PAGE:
I was a bit nonplussed by how the transplant clinic took the news when I named Lisa as my primary caregiver for the ultimate procedure. Naming such a person is a requirement for being in the Mayo Clinic program. Lisa and I aren’t married, not life partners in the traditional, or the non-traditional, sense. The clinic seemed to feel that “best friends and sisters-in law” might not be as stable a relationship as the usual spouses would be. It's absurd, of course. How many 32-year long marriages do you know? That's three times longer than my own marriage, longer than any other relationship outside my immediate family. My clinic of choice scored me low in the area of support. Puh-leez! Or rather puh-lisa! It is to laugh. I trust her with my health out of love, but also her eager curiosity about medical issues.
I'm not writing a book about our friendship to convince my transplant clinic otherwise, and not to belittle my strong friendships of a lesser duration, nor as a how-to manual on keeping a friend. If anything, it is a how-to on how to frighten the stew out of a friend. The minor signs of hepatic encephalopathy alone are enough to curl the toes of people with less fortitude.
Our story is one of surprise, a friendship that had no particular reason for enduring other than it did. Two vastly different people who took strength in common ground and who glide through middle-age hoping it may glide a little longer.
The first time that I approach a business, a restaurant supply company for drinking cups to stock the lemonade stand, I prepare myself. Materials in hand, I enter the dark building. I know what I want, because Janie knows what she wants: 100 sixteen-ounce clear, plastic cups, with lids and straws. . . . I walk in to an industrial-looking office and the woman sitting there rises up to greet me. The words are barely out of my mouth when I see her head shaking. "We give so much, she says--every school, the police, the churches, firemen, they come to us for cups." . . . .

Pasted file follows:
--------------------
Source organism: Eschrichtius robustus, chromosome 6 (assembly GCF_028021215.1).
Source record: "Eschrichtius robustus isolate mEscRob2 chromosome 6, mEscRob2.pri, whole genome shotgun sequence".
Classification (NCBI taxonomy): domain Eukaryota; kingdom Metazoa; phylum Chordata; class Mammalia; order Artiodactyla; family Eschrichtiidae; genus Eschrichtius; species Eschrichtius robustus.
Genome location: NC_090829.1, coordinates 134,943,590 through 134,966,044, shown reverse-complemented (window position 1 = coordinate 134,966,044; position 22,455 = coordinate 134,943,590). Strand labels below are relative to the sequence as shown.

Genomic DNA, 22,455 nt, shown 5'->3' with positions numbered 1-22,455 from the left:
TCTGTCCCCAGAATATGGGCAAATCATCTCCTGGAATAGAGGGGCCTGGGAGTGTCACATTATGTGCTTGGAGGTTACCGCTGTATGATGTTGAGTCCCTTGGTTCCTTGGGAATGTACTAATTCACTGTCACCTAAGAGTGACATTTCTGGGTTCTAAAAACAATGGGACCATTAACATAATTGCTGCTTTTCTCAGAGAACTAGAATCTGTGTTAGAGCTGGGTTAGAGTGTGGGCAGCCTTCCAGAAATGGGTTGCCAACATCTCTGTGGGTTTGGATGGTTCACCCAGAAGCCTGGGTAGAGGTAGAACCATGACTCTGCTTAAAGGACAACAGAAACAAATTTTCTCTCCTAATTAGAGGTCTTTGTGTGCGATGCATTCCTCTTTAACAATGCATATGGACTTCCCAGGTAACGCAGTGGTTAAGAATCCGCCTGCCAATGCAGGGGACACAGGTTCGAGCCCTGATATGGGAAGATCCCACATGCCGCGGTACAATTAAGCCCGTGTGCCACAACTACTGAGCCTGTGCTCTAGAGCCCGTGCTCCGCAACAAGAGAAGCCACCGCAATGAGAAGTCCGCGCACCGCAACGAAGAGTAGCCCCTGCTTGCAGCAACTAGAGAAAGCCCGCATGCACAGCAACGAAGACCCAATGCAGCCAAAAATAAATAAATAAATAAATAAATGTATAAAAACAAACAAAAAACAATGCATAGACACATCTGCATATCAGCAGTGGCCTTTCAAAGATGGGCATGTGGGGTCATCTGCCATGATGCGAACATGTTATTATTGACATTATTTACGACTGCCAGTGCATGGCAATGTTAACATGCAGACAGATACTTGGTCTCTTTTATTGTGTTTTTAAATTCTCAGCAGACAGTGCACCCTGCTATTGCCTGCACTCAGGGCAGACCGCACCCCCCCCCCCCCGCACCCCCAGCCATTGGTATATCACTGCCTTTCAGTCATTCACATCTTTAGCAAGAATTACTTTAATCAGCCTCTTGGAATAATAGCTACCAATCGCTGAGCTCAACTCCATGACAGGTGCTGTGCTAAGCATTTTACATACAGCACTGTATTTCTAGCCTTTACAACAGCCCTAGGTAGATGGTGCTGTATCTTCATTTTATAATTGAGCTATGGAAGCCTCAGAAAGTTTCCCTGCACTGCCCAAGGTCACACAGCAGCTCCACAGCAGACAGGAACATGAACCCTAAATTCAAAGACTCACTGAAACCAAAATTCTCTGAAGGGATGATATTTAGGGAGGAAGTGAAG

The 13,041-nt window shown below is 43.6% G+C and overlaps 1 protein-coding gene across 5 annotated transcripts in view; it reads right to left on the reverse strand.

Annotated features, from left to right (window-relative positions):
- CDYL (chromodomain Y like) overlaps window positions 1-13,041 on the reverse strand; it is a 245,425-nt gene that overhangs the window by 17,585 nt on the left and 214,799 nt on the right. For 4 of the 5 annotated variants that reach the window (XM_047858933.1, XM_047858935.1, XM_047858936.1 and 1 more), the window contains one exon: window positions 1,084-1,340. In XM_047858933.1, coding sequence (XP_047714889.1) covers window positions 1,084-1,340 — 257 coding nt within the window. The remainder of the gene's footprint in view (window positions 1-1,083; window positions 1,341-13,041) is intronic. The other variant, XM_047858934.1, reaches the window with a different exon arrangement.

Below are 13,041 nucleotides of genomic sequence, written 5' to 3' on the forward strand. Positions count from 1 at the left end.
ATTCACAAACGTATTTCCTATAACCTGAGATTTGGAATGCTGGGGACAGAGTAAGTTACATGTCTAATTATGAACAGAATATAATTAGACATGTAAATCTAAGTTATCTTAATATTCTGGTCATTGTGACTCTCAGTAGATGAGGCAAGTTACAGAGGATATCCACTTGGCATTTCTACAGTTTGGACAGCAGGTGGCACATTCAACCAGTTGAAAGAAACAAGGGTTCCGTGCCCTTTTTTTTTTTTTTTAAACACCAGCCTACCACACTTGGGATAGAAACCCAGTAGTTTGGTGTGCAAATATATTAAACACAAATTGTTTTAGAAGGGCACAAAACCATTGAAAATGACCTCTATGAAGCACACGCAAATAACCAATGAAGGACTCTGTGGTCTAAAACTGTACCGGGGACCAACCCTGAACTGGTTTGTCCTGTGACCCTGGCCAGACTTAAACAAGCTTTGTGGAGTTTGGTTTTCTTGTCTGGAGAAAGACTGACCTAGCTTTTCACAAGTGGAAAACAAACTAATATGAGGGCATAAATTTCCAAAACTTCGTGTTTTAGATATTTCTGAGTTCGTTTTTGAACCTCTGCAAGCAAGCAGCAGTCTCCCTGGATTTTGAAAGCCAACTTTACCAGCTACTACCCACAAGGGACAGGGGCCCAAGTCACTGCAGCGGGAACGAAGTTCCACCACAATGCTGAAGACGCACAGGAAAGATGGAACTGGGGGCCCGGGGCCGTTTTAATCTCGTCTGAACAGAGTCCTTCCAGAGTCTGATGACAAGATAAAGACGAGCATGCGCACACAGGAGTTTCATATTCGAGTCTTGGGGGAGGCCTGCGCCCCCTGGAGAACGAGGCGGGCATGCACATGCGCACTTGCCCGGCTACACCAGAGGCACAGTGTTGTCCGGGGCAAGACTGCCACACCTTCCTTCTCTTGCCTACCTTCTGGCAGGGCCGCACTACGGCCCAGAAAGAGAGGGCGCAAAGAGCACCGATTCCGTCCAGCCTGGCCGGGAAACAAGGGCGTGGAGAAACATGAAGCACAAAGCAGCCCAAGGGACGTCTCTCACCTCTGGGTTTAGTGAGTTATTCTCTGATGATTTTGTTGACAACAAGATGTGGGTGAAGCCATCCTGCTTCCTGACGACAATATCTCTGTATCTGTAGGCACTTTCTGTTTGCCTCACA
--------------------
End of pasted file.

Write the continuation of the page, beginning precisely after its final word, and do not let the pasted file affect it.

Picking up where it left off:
I'm a quick learner. Joyce is compassionate, a people person. The kind who would give if she could. As I drive away, I can see the map of Brevard County, Florida, in my head--I see paths, arabesques, swooping-looping trails of footprints of the supplicants, all of us, seeking help with good things--literacy, medical needs, school bands, youth mission trips, food for the hungry, clothes for the needy, books for the prisoners, salvation for the worthy sea-turtle. My fellow beggars are so vivid in my mind, I'm surprised I don't run physically up against them at my next stop. I feel they are my brothers and sisters. I do not approach anyone else this day. Instead, I go to a thrift shop and find a pair of lemon-shaped earrings.